Set tags

  • --tags <tags> A comma separated list of tags to add to the stack.

    This option can be used multiple times to define additional tags.

    Tags can be used to filter stacks when listing them or executing commands in them. They can also be used to define the order of execution with before and after configurations.

    Example:

    bash
    terramate create --tags "mytag,yourtag,gutentag" path/to/stack-a
    terramate create --tags "mytag" --tag "yourtag" --tag "gutentag" path/to/stack-b

Add imports

  • --import <path> A comma separated list of directories or files to add import blocks for in the stacks configuration.

    This option can be used multiple times to define additional import blocks.

    Example:

    bash
    terramate create --import "path/to/directory" --import "path/to/file" path/to/stack

Add explicit order of execution

  • --after <list> A comma separated list of filters.

    This option can be used multiple times to define additional after relationships.

    The <list> can contain a mix of

    • tags e.g. tag:my-tag (recommended)
    • relative paths: e.g ../path/to/stack to stacks (not recommended)

    When defined, this stack will be executed after matching stacks.

    It is recommended to use tags to maintain refactoring of stack hierarchy. Using stack-paths is available but not recommended to use anymore. When using nested stacks, an implicit order of execution is defined for you.

    Example:

    bash
    terramate create --after "tag:my-tag" --after "../another-stack" path/to/stack
  • --before <list> A comma separated list of filters.

    This option can be used multiple times to define additional before relationships.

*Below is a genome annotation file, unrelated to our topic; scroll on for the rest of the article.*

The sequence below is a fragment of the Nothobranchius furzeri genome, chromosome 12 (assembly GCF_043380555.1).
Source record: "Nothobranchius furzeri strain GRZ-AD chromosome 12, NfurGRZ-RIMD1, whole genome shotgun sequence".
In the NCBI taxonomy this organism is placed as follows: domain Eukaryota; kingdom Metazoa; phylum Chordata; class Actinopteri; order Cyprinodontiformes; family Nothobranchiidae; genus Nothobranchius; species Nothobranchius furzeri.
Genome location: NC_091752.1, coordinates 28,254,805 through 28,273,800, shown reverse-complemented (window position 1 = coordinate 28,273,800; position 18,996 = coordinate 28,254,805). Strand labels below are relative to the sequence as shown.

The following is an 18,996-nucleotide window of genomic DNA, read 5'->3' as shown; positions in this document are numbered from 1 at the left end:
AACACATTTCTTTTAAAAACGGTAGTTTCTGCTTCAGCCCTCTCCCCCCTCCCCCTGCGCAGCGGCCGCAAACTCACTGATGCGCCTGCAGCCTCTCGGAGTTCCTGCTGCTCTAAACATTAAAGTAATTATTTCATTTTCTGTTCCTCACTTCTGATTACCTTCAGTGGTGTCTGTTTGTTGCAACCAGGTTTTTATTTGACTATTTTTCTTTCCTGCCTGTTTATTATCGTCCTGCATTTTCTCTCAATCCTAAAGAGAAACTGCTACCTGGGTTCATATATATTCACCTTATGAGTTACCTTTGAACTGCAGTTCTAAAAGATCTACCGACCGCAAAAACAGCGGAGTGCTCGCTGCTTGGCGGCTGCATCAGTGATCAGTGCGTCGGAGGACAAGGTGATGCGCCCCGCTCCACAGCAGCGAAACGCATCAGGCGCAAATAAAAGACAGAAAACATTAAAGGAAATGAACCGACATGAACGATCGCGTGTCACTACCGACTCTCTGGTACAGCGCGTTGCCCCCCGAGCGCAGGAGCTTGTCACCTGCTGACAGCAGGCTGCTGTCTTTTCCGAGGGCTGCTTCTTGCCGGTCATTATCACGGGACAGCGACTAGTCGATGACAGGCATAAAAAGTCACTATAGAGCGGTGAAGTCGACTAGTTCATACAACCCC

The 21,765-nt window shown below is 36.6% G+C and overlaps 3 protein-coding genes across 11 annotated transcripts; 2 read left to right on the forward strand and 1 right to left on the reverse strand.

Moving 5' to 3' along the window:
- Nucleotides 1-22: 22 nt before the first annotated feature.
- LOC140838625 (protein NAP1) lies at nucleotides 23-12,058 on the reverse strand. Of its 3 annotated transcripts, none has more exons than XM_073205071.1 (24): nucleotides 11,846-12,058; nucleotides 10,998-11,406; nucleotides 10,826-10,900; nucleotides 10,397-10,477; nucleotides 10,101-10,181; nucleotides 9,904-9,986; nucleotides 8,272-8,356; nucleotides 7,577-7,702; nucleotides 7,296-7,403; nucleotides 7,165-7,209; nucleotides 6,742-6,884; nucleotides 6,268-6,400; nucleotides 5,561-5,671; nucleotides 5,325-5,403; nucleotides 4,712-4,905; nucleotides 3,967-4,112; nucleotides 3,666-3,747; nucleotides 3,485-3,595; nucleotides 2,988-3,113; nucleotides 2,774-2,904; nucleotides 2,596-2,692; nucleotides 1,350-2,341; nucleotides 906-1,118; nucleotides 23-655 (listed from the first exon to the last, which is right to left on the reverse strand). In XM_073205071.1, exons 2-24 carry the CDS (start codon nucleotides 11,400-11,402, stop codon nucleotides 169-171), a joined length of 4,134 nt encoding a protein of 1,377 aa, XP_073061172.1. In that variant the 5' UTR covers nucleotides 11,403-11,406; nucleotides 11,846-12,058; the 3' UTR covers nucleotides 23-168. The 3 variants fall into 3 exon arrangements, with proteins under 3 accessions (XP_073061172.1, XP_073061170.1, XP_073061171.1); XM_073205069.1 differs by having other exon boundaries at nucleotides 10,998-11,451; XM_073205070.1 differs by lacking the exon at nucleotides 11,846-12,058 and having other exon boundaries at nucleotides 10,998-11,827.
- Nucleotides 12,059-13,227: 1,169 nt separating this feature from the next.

The <list> can contain a mix of

    • tags e.g. tag:my-tag (recommended)
    • relative paths: e.g ../path/to/stack to stacks

    When defined, this stack will be executed before matching stacks.

    It is recommended to use tags to maintain refactoring of stack hierarchy. Using stack-paths is available but not recommended to use anymore. When using nested stacks, an implicit order of execution is defined for you.

    Example:

    bash
    terramate create --before "tag:my-tag" --before "../another-stack" path/to/stack

Additional options

  • --ignore-existing

    If set, and the stack already exists do nothing and don't fail.

    Example:

    bash
    terramate create path/to/stack
    terramate create --ignore-existing path/to/stack
  • --no-generate

    Disable code generation for the newly created stacks

Special use cases

  • terramate create --all-terraform

    Detect and initialize all Terraform directories detected. See example above.

  • terramate create --all-terragrunt

    Detect and initialize all Terragrunt directories detected. See example above.

  • terramate create --ensure-stack-ids

    Ensures that every stack has an ID set. Stacks that do not have an id defined, will get a new UUIDv4 generated and set.

    A stack ID for every stack is required in order to synchronize stacks to Terramate Cloud.